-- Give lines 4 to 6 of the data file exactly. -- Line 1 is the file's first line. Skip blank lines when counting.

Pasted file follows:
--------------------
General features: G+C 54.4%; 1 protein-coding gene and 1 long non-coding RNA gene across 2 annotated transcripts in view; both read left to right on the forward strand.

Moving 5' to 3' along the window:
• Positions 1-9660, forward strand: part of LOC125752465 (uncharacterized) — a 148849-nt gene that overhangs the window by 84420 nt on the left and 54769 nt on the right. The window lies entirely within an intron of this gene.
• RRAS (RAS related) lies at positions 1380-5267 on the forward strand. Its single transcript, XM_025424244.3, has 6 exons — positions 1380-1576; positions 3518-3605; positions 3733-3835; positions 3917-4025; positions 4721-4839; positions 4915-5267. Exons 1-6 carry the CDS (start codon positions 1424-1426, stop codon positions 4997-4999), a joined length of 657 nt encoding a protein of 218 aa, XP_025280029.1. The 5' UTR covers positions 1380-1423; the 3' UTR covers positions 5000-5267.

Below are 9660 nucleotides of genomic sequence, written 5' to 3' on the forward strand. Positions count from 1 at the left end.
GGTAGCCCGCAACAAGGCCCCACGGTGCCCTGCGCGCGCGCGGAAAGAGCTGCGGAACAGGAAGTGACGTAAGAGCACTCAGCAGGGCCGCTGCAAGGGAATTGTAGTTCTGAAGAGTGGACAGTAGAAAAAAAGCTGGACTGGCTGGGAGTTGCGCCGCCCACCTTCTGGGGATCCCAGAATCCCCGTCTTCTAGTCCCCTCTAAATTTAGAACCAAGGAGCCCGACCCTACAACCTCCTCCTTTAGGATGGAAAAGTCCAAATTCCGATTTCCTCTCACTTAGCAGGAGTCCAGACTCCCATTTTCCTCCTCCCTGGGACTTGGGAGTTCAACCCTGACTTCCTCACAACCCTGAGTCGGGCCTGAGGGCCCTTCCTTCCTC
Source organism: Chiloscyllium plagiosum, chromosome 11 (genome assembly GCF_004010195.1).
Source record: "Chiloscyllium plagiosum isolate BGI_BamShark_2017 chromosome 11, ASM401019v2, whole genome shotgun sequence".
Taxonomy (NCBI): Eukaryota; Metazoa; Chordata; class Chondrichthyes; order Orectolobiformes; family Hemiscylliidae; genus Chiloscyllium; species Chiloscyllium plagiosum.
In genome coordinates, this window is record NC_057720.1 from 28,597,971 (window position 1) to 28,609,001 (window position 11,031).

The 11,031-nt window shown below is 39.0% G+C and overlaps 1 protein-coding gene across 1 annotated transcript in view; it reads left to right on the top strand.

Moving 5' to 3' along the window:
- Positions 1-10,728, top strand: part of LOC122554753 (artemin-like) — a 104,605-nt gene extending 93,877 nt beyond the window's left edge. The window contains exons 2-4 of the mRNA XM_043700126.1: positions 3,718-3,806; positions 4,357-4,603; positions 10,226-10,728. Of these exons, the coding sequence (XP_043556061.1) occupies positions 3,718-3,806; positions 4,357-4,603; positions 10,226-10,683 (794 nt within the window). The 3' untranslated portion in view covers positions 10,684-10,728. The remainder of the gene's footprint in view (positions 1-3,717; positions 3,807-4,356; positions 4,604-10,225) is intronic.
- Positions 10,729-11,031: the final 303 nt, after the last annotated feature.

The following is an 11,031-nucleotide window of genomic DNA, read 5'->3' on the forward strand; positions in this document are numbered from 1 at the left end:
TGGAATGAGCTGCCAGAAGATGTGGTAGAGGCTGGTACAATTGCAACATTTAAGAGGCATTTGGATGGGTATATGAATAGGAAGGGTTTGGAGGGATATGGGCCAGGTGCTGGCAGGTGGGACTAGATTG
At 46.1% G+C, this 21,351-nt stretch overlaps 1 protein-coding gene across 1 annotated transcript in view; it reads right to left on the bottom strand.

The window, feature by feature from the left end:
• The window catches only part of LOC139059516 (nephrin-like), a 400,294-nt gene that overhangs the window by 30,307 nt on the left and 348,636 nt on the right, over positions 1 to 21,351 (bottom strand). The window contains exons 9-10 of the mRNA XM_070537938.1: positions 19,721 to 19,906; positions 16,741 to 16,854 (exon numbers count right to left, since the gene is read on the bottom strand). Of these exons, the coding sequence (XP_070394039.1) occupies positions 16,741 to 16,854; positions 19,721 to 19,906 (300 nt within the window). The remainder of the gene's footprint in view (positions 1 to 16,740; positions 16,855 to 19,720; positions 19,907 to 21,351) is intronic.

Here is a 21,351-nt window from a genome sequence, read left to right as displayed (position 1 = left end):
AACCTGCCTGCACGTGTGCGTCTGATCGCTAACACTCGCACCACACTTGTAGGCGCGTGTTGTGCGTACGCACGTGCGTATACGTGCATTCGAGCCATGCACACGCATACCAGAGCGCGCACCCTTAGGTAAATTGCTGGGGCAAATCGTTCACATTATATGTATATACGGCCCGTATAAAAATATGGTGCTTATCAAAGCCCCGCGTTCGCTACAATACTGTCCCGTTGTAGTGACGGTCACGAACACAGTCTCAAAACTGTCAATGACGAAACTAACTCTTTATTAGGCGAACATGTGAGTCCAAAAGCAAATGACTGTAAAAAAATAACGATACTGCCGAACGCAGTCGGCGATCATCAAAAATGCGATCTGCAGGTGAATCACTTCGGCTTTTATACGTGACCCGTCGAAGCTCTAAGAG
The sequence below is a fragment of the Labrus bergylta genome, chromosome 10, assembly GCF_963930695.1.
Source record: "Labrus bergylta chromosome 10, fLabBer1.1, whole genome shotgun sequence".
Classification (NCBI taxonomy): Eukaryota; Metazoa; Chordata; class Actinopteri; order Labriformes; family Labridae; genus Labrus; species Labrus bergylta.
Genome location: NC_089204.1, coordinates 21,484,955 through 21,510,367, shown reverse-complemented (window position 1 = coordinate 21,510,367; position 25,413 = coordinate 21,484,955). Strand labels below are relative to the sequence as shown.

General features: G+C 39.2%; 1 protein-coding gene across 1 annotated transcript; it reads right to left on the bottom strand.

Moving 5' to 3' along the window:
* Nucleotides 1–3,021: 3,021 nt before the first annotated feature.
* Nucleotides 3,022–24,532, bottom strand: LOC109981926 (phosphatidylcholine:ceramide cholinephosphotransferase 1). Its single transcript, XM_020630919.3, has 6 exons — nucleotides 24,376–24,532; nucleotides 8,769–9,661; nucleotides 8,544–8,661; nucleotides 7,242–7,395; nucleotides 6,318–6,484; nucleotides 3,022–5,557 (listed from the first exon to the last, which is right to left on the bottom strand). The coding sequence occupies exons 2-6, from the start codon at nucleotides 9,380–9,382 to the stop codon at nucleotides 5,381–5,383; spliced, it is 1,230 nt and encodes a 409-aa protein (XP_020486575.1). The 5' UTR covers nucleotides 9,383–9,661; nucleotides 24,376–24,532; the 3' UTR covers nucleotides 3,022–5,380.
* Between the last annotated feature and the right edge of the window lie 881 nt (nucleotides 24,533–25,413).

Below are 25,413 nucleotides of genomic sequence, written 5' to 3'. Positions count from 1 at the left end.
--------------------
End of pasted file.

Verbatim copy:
• RRAS (RAS related) lies at positions 1380-5267 on the forward strand. Its single transcript, XM_025424244.3, has 6 exons — positions 1380-1576; positions 3518-3605; positions 3733-3835; positions 3917-4025; positions 4721-4839; positions 4915-5267. Exons 1-6 carry the CDS (start codon positions 1424-1426, stop codon positions 4997-4999), a joined length of 657 nt encoding a protein of 218 aa, XP_025280029.1. The 5' UTR covers positions 1380-1423; the 3' UTR covers positions 5000-5267.

Below are 9660 nucleotides of genomic sequence, written 5' to 3' on the forward strand. Positions count from 1 at the left end.
GGTAGCCCGCAACAAGGCCCCACGGTGCCCTGCGCGCGCGCGGAAAGAGCTGCGGAACAGGAAGTGACGTAAGAGCACTCAGCAGGGCCGCTGCAAGGGAATTGTAGTTCTGAAGAGTGGACAGTAGAAAAAAAGCTGGACTGGCTGGGAGTTGCGCCGCCCACCTTCTGGGGATCCCAGAATCCCCGTCTTCTAGTCCCCTCTAAATTTAGAACCAAGGAGCCCGACCCTACAACCTCCTCCTTTAGGATGGAAAAGTCCAAATTCCGATTTCCTCTCACTTAGCAGGAGTCCAGACTCCCATTTTCCTCCTCCCTGGGACTTGGGAGTTCAACCCTGACTTCCTCACAACCCTGAGTCGGGCCTGAGGGCCCTTCCTTCCTC